Misssouri Revised Statutes 304.034.1 states that one may operate a golf cart or motorized wheel chair on public roads with posted speed limits of less than 35 mph.  The local Highway Patrol has advised me and others to not let them catch us or we get a ticket for operating an illegal motor vehicle with perhaps no proof of financial responsibility and no registration.  Tractors and combines can run wherever they want.  I see their point on one hand.  Kids riding on golf carts and four wheelers with no adult supervision is rampant on weekends.  Parents party and let the kids run loose.  I just want to ride around our little resort area here and be as compliant with safety and personal responsibility as I can.  But, jeez, they make it hard on you just because they can sometimes.
If it ain't broke, call me.  I can break it....

Harbourmaster

  • Hero Member
  • *****
  • Posts: 2162
  • Long Beach, CA 90808
    • View Profile
Re: No such thing....
« Reply #1 on: June 16, 2017, 01:33:24 PM »
It's for your own good ya know?


If someone in a pickup or Cadillac hits you while your driving that thing you might as well be on foot for all the "protection" that you might get from the cart.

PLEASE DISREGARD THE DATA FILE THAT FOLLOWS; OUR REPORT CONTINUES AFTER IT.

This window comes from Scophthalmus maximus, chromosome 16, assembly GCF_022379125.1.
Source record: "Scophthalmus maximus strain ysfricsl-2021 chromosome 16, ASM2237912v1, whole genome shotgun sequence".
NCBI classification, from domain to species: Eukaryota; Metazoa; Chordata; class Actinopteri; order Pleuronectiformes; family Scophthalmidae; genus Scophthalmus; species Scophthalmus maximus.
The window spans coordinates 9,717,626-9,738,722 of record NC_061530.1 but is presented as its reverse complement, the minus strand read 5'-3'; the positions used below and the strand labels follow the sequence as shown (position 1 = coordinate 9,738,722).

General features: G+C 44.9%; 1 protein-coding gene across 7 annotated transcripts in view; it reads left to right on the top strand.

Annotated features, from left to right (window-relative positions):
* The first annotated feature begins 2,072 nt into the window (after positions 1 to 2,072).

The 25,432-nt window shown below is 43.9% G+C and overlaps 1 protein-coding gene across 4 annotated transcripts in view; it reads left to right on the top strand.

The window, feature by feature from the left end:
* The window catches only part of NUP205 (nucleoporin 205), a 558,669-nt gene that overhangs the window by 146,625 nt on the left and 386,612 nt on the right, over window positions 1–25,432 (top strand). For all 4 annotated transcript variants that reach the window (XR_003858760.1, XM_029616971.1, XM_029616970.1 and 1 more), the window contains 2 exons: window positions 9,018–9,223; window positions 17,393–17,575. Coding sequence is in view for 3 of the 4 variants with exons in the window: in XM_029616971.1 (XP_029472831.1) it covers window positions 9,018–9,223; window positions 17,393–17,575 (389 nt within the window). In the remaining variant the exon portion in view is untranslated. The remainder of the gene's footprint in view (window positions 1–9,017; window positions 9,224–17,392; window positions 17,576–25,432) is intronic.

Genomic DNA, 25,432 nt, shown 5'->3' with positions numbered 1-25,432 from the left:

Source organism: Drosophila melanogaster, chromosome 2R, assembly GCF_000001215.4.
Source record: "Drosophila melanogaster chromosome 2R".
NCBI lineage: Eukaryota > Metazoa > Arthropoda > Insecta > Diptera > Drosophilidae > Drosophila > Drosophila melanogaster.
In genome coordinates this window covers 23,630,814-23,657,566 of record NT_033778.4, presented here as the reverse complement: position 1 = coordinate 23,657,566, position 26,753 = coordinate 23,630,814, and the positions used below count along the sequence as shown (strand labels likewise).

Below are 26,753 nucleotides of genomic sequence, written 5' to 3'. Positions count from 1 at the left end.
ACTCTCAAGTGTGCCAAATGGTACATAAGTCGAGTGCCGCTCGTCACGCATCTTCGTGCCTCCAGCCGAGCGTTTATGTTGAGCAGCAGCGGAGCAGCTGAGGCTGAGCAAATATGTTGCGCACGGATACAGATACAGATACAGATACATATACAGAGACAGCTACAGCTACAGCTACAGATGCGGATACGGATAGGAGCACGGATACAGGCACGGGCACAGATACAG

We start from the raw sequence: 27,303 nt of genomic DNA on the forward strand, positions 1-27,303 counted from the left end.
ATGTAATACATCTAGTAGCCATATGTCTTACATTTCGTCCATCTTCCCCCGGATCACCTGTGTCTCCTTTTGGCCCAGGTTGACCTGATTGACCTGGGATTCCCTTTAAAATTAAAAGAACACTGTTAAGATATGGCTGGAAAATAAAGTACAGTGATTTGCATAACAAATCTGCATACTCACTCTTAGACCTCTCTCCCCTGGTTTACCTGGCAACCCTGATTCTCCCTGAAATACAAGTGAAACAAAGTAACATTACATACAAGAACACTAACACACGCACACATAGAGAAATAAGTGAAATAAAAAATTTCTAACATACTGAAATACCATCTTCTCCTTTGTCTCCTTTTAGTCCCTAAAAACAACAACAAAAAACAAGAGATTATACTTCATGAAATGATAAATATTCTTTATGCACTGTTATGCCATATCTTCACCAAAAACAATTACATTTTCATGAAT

-- Aloha, Ken

No Console Left Behind!

TC Chris

  • Hero Member
  • *****
  • Posts: 714
    • View Profile
Re: No such thing....
« Reply #2 on: June 16, 2017, 06:44:39 PM »
OK, a dissenting view on "all the safety nonsense of real cars."  My Dad was a physician, a surgeon in the days before they had specialized ER docs, so he was the one who got called in a 3 a.m. to deal with people who hit trees or other cars at 90 m.p.h.--or even those who had accidents that were just accidents.  He saw first-hand what happened to the human body inside a metal and glass box.  He bought the "padded dash" option and had seat belts installed when they were not a standard feature.  He drove very cautiously.  One time he explained to me what happens when your head goes through a windshield.  In those pre-restraint days, the head often went part way through the windshield, which is safety glass with the plastic film sandwiched in.  After hour head is partway through, you sink back and the windshield hole closes up like a Chinese finger trap. The scalp ends up on the outside.